3. reimbursement for provider-to-provider consults;
  4. financial incentives for screening, particularly during pregnancy and postpartum;
  5. ongoing reimbursement for telehealth and eHealth services; and
  6. linking optimal mental health practices to higher reimbursement rates.


Mental health care during the COVID-19 pandemic has dramatically expanded via legislation that increases providers’ abilities to offer telehealth services, allowing patients to be at home for appointments and to receive some care across state lines. Continued reimbursement for telehealth will not only increase mental health care during the COVID-19 pandemic but will also increase care for pregnant women and women with young children by making access to this care much easier. Research on telehealth conducted during the COVID-19 pandemic can, in the future, inform plans for increasing access for pregnant and postpartum women.


Research Priorities to Inform Care

The following research areas represent significant gaps in knowledge for best practices for treating maternal mental health at critical time points during the reproductive years.

Research is needed to identify best practices for psychiatric care in pregnancy and postpartum. Perinatal depression is incredibly common, with approximately one in seven women meeting criteria for MDD during or immediately following pregnancy, and research has demonstrated that women are more likely to develop MDD in the year following childbirth than at any other time point in their lives [4]. Anxiety and other psychiatric disorders are also more common in the perinatal period [5]. Furthermore, mental health conditions are the second leading cause of maternal mortality in the year following childbirth [6,7]. Despite these grim statistics, little research focuses on best management practices for psychiatric care during pregnancy and the postpartum time period, and the continuation or initiation of psychiatric medications during pregnancy remains controversial.

On top of the lack of research, the literature on the safety of psychiatric medication use during pregnancy is complex, conflicting, and difficult to interpret, while the risks of untreated psychiatric illness during pregnancy are frequently underestimated. Women, therefore, often receive conflicting information on whether or not to continue psychiatric medications during pregnancy or how best to prevent onset of psychiatric illness during the postpartum time period. In fact, a recent commentary in the official journal of the American Academy of Pediatrics, called for “new approaches, resources and collaborations” to study the safety of psychiatric medications in pregnancy and infant outcomes [7].

Overall, women are often undertreated during pregnancy either by not being identified, by not initiating mental health care, or by a reluctance to start or increase psychiatric medications while pregnant [2]. For example, metabolism and blood volume change significantly over the course of pregnancy, and many drugs are metabolized differently during this time. Other areas of medicine, such as neurology and cardiology, more actively manage medications during pregnancy—yet data is lacking on how to best manage psychiatric medications during pregnancy and lactation. Most women are seen by the health system more frequently during the perinatal period; therefore, research into best practices for screening for psychiatric illness and practices that promote initiation of care should also be undertaken. Intervention during pregnancy is an optimal time to identify women at risk, begin treatment, and educate mothers on coping skills, therapeutic skills, and facts about mental health for the long-term health of both the woman and her family.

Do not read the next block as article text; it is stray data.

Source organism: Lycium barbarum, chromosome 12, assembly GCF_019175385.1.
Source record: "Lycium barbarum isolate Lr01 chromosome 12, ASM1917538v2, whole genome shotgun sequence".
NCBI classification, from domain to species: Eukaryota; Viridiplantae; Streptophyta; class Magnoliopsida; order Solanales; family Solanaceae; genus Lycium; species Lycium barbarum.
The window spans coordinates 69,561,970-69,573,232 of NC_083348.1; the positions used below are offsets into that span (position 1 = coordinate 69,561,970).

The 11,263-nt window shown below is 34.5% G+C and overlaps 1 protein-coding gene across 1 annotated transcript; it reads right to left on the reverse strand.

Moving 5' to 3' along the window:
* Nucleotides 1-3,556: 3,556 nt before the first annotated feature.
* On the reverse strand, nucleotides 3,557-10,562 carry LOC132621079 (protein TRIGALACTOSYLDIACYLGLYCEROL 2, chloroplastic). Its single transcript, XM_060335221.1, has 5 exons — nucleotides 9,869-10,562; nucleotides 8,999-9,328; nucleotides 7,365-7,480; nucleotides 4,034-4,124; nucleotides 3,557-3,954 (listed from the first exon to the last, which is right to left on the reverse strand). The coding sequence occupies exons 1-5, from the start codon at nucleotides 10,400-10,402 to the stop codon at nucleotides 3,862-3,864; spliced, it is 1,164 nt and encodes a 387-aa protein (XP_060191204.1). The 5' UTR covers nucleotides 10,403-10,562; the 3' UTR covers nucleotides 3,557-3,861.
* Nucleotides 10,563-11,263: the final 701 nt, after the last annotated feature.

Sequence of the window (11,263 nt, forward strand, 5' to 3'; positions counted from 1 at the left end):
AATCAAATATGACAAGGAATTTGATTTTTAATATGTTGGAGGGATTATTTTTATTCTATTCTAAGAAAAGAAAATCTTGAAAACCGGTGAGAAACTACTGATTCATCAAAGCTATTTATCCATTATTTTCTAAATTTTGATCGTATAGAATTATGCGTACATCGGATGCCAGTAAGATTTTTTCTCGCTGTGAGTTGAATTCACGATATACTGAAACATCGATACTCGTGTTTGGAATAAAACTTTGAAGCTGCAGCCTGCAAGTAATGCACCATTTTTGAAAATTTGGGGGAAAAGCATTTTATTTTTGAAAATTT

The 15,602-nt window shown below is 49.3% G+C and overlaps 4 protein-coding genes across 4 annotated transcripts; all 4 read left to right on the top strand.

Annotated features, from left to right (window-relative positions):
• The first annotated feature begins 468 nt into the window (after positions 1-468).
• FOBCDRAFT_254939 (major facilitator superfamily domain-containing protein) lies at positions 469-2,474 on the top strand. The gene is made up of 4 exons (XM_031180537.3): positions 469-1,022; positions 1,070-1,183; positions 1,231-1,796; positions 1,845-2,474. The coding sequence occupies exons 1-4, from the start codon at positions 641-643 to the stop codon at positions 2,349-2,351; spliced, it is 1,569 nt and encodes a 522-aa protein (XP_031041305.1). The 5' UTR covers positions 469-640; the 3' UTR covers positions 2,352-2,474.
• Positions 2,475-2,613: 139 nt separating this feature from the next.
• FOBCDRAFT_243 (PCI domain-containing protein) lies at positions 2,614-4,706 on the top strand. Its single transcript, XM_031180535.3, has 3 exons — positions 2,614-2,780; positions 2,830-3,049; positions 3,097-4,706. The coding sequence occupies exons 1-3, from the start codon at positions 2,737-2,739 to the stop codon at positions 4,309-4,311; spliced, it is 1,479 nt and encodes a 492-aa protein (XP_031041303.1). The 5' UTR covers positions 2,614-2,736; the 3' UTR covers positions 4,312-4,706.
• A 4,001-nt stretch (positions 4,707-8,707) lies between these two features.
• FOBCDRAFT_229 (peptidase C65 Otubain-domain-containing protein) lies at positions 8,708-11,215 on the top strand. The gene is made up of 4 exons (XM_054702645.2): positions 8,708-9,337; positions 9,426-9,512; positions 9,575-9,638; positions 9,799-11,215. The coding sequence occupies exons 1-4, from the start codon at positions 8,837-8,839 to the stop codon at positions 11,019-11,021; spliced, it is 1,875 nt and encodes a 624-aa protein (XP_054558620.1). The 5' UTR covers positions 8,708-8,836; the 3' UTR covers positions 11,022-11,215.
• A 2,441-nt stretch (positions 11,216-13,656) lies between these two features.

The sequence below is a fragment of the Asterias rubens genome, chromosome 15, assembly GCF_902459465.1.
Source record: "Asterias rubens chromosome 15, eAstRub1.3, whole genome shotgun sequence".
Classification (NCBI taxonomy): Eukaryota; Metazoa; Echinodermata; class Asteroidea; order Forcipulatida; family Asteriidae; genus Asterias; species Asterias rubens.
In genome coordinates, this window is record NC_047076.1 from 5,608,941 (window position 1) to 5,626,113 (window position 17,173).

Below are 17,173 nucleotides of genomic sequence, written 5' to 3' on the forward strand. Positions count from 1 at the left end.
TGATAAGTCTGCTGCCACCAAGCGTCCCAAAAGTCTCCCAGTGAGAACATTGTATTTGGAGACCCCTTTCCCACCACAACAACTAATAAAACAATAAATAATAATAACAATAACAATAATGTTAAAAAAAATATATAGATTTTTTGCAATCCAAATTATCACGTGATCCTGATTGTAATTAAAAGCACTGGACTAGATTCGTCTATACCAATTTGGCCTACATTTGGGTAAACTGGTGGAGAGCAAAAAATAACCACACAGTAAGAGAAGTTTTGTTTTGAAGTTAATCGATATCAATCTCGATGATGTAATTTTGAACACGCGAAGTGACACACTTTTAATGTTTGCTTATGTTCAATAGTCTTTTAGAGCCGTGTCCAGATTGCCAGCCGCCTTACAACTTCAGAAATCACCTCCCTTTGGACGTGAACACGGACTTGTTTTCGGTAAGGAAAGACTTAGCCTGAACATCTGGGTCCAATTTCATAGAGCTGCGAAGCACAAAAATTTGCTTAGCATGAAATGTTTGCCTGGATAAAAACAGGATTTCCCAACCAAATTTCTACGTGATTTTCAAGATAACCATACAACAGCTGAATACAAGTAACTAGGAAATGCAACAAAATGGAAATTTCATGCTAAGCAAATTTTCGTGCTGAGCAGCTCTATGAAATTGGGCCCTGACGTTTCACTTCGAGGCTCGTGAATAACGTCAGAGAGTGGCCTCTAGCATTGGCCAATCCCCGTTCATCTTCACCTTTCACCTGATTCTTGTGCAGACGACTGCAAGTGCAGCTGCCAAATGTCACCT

Finally, socioeconomic factors and a lack of social support also increase the risk of postpartum depression [8]. Research on interventions that provide more social and economic supports during the postpartum time period is therefore also critical. Research focused on this critical area will not only improve mental health outcomes for women but will also provide much needed data to make informed decisions about care during pregnancy.

Research is needed to identify best practices for psychiatric care in perimenopausal and menopausal women. The perimenopausal/menopausal time period also deserves additional focused research. Menopause, by definition, occurs after an older woman has stopped menstruating for one full year. The years leading up to menopause are marked by hormonal fluctuations that can trigger mood and anxiety disorders as well as other physical symptoms of perimenopause, including hot flashes, changes in sleep and libido, and vaginal dryness. In addition, there are a host of environmental factors that occur during this period that can increase the risk of the development of a psychiatric disorder, including stress from caring for both children and aging parents and career-related stress. Other stressors during this time period include increased social isolation as children grow up and leave the house, the development of health issues, and changes in physical appearance.

Research on the causes and biomarkers of psychiatric disorders during this time period are needed as well as psychotherapies geared toward this period of transition. The social environment plays a role in women’s interpretations of the meaning of perimenopause, including availability of social supports, demands or lack of demands of family life, and cultural attitudes regarding menopause [9]. Are there social conditions that can be changed to improve mental health outcomes during this time period? A better understanding of the effects of perimenopause on psychiatric disorders such as bipolar disorder, MDD, and anxiety disorders is also needed. Finally, identification of who would benefit from hormonal interventions and when to intervene needs to be studied for perimenopausal physical symptoms (e.g., hot flashes) and psychiatric symptoms and disorders. A rational approach to treating both the symptoms of perimenopause and the psychiatric disorders than can arise during this time period is needed.


Research Priorities to Inform Interventions for Environmental Factors in Psychiatric Illness